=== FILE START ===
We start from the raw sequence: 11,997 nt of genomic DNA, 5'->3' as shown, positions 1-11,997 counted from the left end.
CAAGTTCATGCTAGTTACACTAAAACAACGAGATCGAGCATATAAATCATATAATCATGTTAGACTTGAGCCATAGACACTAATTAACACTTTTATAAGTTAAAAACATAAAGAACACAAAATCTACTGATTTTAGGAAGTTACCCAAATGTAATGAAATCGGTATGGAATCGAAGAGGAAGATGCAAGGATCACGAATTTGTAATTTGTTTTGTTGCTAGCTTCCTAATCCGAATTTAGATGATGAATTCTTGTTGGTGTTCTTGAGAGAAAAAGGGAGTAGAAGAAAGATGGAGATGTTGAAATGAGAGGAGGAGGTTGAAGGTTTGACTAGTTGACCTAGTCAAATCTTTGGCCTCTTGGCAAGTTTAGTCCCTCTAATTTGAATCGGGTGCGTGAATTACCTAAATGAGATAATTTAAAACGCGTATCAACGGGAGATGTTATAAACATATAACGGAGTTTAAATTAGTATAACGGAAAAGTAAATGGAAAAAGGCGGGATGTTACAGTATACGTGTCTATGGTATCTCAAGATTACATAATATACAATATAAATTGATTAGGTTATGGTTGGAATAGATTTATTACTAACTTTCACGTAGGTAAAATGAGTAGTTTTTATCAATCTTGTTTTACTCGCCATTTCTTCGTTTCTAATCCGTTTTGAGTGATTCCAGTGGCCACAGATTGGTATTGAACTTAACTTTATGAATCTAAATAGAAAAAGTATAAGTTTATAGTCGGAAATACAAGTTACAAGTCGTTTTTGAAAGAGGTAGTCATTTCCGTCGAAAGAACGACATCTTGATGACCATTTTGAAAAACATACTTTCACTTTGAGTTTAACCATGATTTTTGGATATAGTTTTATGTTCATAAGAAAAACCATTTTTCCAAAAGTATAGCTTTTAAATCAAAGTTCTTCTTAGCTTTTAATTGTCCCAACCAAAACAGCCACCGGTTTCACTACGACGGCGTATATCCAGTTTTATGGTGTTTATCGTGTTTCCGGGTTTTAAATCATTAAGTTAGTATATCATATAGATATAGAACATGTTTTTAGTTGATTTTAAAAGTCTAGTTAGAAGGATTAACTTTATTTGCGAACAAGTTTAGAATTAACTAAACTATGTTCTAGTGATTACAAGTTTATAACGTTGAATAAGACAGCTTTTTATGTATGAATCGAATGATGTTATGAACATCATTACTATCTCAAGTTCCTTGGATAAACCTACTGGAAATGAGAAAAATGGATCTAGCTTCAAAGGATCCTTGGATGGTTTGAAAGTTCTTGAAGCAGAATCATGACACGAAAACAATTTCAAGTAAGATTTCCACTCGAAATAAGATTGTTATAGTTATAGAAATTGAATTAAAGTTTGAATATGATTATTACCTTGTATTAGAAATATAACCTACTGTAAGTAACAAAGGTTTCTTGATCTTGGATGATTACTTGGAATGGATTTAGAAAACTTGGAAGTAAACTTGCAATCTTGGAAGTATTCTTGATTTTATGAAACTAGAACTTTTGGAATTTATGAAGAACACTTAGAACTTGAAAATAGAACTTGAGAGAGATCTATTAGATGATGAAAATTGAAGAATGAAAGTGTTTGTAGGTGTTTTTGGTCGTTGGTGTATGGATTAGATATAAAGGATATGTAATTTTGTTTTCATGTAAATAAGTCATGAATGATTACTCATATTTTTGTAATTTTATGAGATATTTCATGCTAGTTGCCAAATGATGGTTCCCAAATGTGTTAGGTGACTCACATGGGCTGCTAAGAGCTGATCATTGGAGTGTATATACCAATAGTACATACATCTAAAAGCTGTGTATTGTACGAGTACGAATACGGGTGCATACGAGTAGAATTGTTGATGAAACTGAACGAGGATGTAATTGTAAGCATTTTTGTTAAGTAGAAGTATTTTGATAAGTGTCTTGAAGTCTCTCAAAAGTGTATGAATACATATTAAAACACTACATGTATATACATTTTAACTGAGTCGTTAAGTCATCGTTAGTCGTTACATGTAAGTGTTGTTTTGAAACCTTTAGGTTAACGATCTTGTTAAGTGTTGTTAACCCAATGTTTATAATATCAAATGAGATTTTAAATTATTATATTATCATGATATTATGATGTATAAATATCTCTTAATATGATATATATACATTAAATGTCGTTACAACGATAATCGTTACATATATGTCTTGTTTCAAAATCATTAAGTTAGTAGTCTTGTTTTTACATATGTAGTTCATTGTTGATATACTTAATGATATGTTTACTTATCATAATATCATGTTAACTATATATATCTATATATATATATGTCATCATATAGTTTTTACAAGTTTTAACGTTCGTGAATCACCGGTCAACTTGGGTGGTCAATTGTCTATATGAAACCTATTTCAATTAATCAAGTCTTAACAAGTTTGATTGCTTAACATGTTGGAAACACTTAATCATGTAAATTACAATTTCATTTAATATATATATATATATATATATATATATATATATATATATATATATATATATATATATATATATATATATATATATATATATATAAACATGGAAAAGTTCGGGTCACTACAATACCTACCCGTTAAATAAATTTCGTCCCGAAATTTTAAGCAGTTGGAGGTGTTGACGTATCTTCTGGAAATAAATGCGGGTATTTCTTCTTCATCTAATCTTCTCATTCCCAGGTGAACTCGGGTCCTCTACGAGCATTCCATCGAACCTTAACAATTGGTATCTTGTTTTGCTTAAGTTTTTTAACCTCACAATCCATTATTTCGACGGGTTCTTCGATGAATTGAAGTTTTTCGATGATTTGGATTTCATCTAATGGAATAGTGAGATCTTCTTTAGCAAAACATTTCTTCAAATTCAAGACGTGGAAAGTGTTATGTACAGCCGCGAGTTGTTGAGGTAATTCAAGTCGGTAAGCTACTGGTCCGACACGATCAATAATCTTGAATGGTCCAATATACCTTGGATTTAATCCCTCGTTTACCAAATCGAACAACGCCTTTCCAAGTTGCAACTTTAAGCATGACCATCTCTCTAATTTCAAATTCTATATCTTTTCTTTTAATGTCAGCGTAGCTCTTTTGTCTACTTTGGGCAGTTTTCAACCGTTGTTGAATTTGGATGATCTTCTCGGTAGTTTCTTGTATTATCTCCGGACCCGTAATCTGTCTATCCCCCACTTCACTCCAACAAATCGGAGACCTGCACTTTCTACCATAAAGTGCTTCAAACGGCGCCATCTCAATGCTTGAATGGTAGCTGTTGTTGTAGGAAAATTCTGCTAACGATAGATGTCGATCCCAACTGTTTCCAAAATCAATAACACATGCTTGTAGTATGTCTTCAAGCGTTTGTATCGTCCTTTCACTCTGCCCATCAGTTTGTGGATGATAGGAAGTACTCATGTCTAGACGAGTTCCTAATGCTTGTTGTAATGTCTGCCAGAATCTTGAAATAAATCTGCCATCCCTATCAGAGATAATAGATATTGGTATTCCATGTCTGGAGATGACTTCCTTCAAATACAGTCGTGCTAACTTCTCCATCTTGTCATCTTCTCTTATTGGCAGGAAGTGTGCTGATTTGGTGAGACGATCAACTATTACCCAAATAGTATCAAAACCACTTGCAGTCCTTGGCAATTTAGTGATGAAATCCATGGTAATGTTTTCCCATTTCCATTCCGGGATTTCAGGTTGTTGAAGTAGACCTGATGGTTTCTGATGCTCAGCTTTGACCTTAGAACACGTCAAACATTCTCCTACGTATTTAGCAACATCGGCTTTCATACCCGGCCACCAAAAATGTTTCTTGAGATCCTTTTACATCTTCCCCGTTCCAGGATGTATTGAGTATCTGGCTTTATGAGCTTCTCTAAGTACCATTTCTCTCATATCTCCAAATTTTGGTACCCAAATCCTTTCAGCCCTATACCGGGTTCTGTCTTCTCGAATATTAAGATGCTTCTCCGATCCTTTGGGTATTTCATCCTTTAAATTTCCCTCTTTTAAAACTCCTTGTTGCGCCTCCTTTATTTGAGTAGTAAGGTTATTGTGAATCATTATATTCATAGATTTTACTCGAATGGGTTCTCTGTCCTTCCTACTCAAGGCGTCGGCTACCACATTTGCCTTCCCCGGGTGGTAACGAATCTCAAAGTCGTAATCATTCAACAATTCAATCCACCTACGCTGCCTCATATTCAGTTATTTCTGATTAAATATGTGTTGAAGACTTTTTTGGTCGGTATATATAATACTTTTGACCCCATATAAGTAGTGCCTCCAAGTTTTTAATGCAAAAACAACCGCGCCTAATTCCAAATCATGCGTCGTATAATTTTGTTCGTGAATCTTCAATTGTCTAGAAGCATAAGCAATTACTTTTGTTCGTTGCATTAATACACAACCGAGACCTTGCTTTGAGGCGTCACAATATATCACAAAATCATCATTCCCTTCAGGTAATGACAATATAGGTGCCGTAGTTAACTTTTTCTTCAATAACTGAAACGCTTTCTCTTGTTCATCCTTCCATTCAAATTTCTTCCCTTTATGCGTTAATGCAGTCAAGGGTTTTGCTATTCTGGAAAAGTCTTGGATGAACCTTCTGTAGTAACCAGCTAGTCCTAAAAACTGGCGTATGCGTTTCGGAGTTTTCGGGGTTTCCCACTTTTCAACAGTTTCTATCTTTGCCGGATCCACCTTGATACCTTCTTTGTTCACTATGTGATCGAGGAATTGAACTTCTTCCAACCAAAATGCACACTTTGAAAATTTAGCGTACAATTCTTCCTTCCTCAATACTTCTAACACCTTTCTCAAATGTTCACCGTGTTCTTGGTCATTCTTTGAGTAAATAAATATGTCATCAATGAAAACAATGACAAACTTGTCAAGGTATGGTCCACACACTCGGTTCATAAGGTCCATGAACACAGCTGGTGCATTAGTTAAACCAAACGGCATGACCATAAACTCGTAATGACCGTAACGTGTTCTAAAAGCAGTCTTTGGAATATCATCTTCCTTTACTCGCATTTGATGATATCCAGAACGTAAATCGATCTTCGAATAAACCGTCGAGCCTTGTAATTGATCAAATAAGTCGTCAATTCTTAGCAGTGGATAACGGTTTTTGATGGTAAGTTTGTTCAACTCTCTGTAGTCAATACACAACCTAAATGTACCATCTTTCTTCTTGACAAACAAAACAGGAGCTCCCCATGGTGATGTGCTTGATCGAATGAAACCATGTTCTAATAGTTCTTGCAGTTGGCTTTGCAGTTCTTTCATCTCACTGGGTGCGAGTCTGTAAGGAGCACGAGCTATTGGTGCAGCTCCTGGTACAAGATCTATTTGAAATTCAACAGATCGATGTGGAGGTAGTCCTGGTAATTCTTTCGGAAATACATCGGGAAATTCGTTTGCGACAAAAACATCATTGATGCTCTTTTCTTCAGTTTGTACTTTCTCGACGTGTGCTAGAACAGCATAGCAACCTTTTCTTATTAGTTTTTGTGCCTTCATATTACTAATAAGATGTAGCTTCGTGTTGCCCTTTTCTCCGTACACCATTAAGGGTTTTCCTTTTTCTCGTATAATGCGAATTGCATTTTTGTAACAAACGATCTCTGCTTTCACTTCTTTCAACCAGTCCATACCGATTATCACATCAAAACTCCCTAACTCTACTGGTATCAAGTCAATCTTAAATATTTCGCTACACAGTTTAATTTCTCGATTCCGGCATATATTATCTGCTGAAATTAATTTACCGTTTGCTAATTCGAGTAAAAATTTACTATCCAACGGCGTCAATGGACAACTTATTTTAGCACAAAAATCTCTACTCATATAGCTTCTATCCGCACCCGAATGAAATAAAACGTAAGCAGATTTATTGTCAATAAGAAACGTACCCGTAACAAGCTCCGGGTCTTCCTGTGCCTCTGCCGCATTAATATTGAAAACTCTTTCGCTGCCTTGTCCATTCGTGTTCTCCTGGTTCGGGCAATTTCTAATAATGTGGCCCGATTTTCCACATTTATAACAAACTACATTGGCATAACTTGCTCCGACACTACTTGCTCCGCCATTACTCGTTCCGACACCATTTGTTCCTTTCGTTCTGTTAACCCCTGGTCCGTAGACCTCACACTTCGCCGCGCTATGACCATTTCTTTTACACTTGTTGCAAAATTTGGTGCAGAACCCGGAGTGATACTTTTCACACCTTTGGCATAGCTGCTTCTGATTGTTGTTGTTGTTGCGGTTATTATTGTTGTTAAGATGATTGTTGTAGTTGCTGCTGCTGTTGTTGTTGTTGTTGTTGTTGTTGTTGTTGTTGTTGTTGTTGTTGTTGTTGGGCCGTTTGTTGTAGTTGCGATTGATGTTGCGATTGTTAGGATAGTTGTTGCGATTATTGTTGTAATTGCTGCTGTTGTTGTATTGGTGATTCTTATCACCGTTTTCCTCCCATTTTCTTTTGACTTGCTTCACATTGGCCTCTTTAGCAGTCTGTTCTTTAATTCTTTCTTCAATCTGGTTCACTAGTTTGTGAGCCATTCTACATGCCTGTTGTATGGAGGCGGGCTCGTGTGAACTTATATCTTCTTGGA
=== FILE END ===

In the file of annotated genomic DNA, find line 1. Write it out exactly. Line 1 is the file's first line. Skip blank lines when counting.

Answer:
We start from the raw sequence: 11,997 nt of genomic DNA, 5'->3' as shown, positions 1-11,997 counted from the left end.